Mayor Tory has backed away from a threat to halt planning work on the Yonge Street subway extension and says he will instead “work together” with York Region mayors to make sure the province understands that the project must be built “concurrently” with the downtown relief line.

Last week, Tory told reporters that there would be no point continuing work on the 7.4 kilometre extension into York Region as long as there is “uncertainty” around whether or not the province will help fund the estimated $6.8 billion cost of the first phase of the relief line.

Tory, however, reversed course on Tuesday when he appeared alongside the Chair of York Region and the mayors of Richmond Hill and Markham at city hall. The joint appearance came after the York Region politicians appeared before the city’s executive committee to voice their support for beginning the next phase of planning work on the subway extension. The $90 million cost of that work is being funded entirely by the province and York Region; however TTC staff are mostly responsible for the planning.

“I guess what interceded was the number of discussions we have had back and forth and we met yesterday, together with Mayor Bevilacqua of Vaughan, and we had a discussion about this and we are going to work together in a positive way,” Tory said of his about-face. “What we really want to happen is to have these go ahead concurrently and know that they are going to be funded by all three levels of government. That is the important point here and that is the point we are going to push forward on.”

The province has provided $150 million for planning and design work on the downtown relief line but has not yet agreed to fund the construction of the project.

Last week, Tory told reporters that the “relief line must be well advanced and funded before we can even consider an expansion” of the Yonge Street subway line but on Tuesday he walked those comments back and suggested that the city must take the approach that both projects “proceed together” and be jointly funded by all three levels of government.

The downtown relief line is necessary due to the fact that the Line 1 subway is expected to exceed capacity by 2031.

“I haven’t taken anything off the table, what I have done is sat down with my colleagues from York Region and realized we are on common cause on this,” Tory said. “None of these projects can proceed without all three governments taking part.”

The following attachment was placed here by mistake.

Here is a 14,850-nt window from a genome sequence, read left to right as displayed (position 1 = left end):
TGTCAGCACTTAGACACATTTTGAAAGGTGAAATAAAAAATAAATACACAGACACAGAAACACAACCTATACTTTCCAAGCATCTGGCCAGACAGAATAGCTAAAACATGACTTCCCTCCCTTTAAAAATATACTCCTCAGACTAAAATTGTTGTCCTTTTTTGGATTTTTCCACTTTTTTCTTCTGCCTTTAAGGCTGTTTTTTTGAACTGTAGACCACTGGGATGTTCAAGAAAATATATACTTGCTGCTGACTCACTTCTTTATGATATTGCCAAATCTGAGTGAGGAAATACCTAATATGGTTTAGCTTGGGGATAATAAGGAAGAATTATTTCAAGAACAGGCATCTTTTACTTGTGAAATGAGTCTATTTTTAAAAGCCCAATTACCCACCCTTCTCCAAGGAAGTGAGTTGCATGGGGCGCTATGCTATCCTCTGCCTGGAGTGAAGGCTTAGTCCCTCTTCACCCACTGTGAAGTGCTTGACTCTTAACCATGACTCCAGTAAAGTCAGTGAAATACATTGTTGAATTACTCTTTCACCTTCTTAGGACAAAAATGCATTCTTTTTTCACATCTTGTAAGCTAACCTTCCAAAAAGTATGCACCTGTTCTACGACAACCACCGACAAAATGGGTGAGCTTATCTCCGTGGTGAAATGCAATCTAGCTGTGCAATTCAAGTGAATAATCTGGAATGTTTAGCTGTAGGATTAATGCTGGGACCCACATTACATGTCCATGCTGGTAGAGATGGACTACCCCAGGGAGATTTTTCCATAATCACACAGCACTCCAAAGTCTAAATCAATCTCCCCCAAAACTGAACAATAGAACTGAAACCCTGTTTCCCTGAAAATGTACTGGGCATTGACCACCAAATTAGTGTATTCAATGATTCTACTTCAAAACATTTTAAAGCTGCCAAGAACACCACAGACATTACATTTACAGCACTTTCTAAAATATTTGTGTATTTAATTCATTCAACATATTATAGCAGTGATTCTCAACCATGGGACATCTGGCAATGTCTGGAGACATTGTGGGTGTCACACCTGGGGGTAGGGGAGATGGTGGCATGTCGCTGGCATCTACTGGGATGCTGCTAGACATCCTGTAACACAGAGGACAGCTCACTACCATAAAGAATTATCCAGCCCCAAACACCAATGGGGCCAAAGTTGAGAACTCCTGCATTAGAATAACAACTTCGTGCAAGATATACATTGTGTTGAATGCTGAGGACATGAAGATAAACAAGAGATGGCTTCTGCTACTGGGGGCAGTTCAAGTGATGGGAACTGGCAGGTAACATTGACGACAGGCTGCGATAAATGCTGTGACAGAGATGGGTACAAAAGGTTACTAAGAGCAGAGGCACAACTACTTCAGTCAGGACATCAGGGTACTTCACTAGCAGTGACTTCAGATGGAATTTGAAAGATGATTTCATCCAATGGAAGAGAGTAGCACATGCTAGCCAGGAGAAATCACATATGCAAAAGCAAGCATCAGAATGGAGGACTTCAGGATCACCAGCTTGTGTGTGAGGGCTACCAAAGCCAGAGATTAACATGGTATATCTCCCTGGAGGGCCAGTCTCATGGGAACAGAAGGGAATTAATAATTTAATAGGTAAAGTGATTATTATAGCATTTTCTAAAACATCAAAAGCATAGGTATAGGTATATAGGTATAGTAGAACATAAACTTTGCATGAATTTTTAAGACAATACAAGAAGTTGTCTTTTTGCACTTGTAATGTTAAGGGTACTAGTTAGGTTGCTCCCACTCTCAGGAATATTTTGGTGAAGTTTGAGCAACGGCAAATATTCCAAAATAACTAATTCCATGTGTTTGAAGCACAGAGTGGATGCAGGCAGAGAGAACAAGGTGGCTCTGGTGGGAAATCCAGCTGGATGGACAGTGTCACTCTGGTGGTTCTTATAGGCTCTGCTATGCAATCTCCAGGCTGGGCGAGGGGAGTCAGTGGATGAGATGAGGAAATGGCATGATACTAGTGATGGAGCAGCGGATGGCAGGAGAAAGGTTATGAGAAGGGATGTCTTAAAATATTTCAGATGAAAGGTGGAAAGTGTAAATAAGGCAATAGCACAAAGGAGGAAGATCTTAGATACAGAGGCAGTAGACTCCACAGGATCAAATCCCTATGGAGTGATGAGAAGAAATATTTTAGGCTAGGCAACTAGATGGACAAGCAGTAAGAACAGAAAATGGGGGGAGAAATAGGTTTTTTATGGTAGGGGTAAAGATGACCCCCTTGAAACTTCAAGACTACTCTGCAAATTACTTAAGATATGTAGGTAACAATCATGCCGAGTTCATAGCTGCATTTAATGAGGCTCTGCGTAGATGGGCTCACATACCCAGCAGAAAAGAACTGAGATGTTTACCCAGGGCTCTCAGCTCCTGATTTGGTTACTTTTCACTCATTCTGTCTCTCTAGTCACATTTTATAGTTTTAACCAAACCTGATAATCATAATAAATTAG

Matlow calls change ‘reckless and irresponsible’

Tory said that his decision to work with York Region politicians to get the relief line and the Yonge subway extension built is not a significant change in approach and is just a recognition of the fact that the group has a common purpose.

At least one councillor, however, says that Tory is effectively backing away from the city’s longstanding contention that the relief line is its number one priority transit project.

“To tie the evidence-based top transit priority with an extension to York Region will most likely and quite possibly hold up the relief line for years if these two projects aren’t funded,” Josh Matlow told CP24 at city hall. “I am shocked and amazed that Mayor Tory would make an announcement like this so unilaterally. This has not been discussed by council, this is not something that council has ever supported and it is certainly something that I, along with many others, will try to fight if this is the agreement moving forward.”

Subway extension would go to Richmond Hill

The proposed five-stop extension of the Yonge Street subway to Richmond Hill includes two stops in Toronto and three in York Region.

Discussing the project with members of executive committee on Tuesday, Markham Mayor

Frank Scarpitti called it “the most justifiable investment in subway infrastructure in recent history.”

“Today there are 20,000 people that make their way down Yonge Street in more than 2,500 buses. There is another 10,000 that don’t get picked up by the transit system and have to make their way down to Finch Station,” he said. “Those people aren’t going away. They will continue to use the system and whatever the numbers are today those numbers will continue to grow.”

Tory has been engaged in an exhausted war of words with the province over its refusal to commit to funding the downtown relief line but on Tuesday Scarpitti said that he believes the provinces “recognizes the importance” of both that line and the Yonge Street subway extension.

“I don’t think they would hand out money (for planning work) if they didn’t realize that these are two very important projects,” he said.

The staff report before executive committee today called for planning work on the downtown relief line and Yonge street subway extension to be advanced to the 15 to 30 per cent threshold required to develop a cost estimate and schedule. The report was ultimately approved by committee members and will go to city council as a whole next week.